Aside from that, I'm sure everyone saw the lack of hustle, desire to engage or win puck battles along the boards, and so on, so I won't beat that one to death. Helm had a solid game. Glendening had a mostly solid game, but lost his man at one point defensively which lead to a glorious scoring opportunity for the Lightning. In fact it may have been their second goal, but I can't remember for sure. Datsyuk had two goals, but I don't think he played well aside from those shifts. All in all it was such an ugly game from almost the entire roster.
Posted by Echolalia on 14 April 2015 - 01:28 PM
Smith doesn't have the highest corsi on the team. Here's his individual corsi.
What he has is a high "SAT" score. Which is a team measure.
And the reason why he has a high SAT, and not a high corsi, is because he gets put on the ice in situations where the team is likely to get a shot on goal anyway (i.e. he plays in the offensive zone a lot, like Zidlicky). Highly sheltered players are likely to have a high SAT (Kindl is third on the team by the way), but a low Corsi (Smith 11th, Kindl 20th) because they reap the benefits of playing in the offensive zone while not actually generating much offense themselves. The very definition of sheltered.
Smith has 88 shots on goal. That's not much for a guy who gets favorable matchups all season long. That's why his corsi is low. The fact that his SAT is high is the product of sheltered minutes, not because he's a quality possession player.
As a defensman, he has the least amount of offensive zone starts on our team, so if he's playing in the offensive zone a lot as you suggested, its not because Babcock is starting him there. Its because he's skating there from initial defensive zone coverage. Which makes sense, because his takeaway/giveaway per game ratio is excellent. So in that sense, he's the least sheltered defensman on our team. As for his matchups, I agree he's sheltered; in fact I alluded to as much in my initial post.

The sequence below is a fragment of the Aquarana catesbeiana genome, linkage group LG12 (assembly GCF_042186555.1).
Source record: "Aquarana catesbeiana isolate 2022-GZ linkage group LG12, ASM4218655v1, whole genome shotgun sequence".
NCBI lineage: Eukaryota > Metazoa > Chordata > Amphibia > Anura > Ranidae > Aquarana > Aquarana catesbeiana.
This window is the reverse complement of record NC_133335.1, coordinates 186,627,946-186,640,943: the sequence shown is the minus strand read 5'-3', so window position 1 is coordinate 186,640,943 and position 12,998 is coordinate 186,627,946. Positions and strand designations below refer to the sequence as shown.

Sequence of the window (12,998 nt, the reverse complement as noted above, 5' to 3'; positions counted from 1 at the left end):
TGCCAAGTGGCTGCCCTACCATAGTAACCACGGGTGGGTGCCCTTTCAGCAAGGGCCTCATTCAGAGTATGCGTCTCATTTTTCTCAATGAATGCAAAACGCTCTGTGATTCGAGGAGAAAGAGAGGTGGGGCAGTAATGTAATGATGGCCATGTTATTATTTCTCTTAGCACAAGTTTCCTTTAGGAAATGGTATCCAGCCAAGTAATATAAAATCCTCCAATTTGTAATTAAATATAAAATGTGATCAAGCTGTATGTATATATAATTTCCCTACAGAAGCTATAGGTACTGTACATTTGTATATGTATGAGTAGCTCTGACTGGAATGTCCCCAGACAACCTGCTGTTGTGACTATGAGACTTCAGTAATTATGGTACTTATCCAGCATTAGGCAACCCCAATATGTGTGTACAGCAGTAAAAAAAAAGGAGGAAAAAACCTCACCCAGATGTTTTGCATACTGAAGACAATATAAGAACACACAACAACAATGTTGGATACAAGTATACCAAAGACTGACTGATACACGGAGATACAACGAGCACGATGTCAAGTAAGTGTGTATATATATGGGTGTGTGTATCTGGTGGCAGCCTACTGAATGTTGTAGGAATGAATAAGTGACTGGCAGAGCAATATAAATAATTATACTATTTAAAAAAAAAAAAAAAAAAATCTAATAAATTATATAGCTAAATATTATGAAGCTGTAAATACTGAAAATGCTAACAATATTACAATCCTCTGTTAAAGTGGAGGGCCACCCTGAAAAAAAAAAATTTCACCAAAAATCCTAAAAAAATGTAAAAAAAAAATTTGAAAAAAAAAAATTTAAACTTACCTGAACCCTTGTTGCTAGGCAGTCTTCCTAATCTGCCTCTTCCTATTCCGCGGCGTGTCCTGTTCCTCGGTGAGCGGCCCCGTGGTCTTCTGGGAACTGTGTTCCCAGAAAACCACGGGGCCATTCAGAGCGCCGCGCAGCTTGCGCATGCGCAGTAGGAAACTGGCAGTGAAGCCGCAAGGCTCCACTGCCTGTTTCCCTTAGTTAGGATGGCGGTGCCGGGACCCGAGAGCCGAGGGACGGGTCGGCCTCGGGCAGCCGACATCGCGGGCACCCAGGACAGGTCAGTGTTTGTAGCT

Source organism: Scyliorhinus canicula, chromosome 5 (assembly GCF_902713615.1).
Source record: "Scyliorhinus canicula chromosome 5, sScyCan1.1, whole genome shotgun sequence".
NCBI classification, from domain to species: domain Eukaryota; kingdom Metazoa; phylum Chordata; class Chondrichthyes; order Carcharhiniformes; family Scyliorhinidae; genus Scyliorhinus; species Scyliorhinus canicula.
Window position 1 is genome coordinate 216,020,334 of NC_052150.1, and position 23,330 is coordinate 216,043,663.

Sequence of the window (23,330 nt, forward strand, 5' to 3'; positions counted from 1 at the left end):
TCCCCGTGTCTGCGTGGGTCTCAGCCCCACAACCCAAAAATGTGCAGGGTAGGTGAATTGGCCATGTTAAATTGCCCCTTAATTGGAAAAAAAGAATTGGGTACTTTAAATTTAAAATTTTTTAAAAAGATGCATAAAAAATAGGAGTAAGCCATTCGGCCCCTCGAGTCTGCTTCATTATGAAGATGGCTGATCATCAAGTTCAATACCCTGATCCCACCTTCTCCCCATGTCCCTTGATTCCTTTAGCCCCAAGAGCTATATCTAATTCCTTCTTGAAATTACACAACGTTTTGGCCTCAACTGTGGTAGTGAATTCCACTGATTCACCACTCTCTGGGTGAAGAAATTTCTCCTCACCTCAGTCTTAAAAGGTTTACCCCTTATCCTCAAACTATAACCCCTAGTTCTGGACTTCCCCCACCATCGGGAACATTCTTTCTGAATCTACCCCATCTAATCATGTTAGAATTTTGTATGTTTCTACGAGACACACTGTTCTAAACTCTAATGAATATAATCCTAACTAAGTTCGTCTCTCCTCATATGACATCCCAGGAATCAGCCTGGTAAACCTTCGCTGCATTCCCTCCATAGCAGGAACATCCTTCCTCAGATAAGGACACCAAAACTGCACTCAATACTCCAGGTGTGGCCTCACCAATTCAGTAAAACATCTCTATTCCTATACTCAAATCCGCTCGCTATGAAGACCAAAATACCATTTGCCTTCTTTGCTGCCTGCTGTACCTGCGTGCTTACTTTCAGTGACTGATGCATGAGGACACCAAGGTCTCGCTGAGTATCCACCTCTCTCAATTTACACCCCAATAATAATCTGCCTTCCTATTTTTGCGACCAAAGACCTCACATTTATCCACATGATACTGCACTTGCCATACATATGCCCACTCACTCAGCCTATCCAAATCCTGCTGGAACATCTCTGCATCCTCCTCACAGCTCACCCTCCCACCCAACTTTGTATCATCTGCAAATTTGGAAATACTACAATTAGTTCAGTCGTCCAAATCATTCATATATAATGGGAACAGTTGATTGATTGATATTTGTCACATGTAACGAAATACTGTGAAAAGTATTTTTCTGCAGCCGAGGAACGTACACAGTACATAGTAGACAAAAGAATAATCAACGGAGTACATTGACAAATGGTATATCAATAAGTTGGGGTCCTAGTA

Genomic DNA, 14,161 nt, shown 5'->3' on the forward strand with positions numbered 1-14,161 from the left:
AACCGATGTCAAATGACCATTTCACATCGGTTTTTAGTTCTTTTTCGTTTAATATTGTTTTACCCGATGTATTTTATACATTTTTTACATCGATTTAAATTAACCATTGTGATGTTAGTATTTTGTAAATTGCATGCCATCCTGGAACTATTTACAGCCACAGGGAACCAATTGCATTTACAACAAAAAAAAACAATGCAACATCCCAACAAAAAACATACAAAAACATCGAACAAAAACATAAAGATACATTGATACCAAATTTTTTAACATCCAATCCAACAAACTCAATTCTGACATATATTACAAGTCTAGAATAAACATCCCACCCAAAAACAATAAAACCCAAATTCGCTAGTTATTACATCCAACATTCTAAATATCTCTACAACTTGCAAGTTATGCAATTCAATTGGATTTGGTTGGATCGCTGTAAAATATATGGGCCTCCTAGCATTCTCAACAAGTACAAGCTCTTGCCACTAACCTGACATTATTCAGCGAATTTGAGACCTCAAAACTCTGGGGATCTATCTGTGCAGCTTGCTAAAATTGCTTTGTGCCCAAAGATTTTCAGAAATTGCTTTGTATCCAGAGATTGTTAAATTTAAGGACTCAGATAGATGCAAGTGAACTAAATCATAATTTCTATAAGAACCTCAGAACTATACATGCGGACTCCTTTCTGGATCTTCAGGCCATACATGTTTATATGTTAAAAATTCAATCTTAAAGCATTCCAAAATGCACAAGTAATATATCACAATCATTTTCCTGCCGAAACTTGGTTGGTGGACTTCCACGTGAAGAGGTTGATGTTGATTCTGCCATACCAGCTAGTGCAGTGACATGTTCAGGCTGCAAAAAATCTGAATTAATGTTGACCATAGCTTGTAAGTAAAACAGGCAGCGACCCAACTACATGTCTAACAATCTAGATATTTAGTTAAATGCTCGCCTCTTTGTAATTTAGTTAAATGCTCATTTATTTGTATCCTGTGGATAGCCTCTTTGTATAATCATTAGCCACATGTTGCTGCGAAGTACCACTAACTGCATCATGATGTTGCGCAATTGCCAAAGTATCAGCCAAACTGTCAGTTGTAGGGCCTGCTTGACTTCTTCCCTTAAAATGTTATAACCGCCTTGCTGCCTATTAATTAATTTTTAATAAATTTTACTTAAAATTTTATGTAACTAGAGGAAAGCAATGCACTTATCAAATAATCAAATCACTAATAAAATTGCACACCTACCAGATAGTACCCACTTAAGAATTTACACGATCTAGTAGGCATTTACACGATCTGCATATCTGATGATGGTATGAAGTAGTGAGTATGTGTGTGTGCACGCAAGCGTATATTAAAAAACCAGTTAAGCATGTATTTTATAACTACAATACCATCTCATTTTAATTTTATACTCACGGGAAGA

Corsi is a team measurement in that it assesses how offensive your team performs when you're on the ice, which is what SAT is. So yes, Smith does have the highest corsi on the team out of defenders. Individual corsi, which is not SAT (or Corsi), is essentially just shot attempts, so yeah its an individual stat. Either way, my point still stands. Smiths Corsi is 1st in defensman, and Smith's iCorsi is 3rd of our defensman, behind Quincey and Zidlicky, which doesn't exactly scream "sucks" either.
Posted by Echolalia on 14 April 2015 - 12:48 PM
I'm also in the minority in that Smith gets an unnecessarily bad rap around here, although I will preface this post by saying I haven't caught many games in the past month or so, so my evaluation of the guy is based mostly on pre-deadline Smith. It may be he took a nosedive since then.
Anyway, Smith has a few things working against him from a fan's perspective: 1) he was a highly touted draft pick with an offensive upside, who was stepping into the NHL right around the time when Rafalski and Lidstrom were wrapping up their careers. In other words, there was a gaping hole to fill, and Smith happened to be coming into the league right when we were looking to fill it. Right off the bat there's a lot of things us fans were expecting of him, and in his first 12-14 games up he actually delivered quite nicely. But when he became a Wing full-time his game changed from being an offensive defensman to a more defense-oriented player. That transitition doesn't sit well with several fans because they're either still judging his play based on what a scout said he could be back when he was in college, or they're upset about losing our offensive output in Rafalksi and Lidstrom, and Smith was unable to put up big numbers to help fill that void.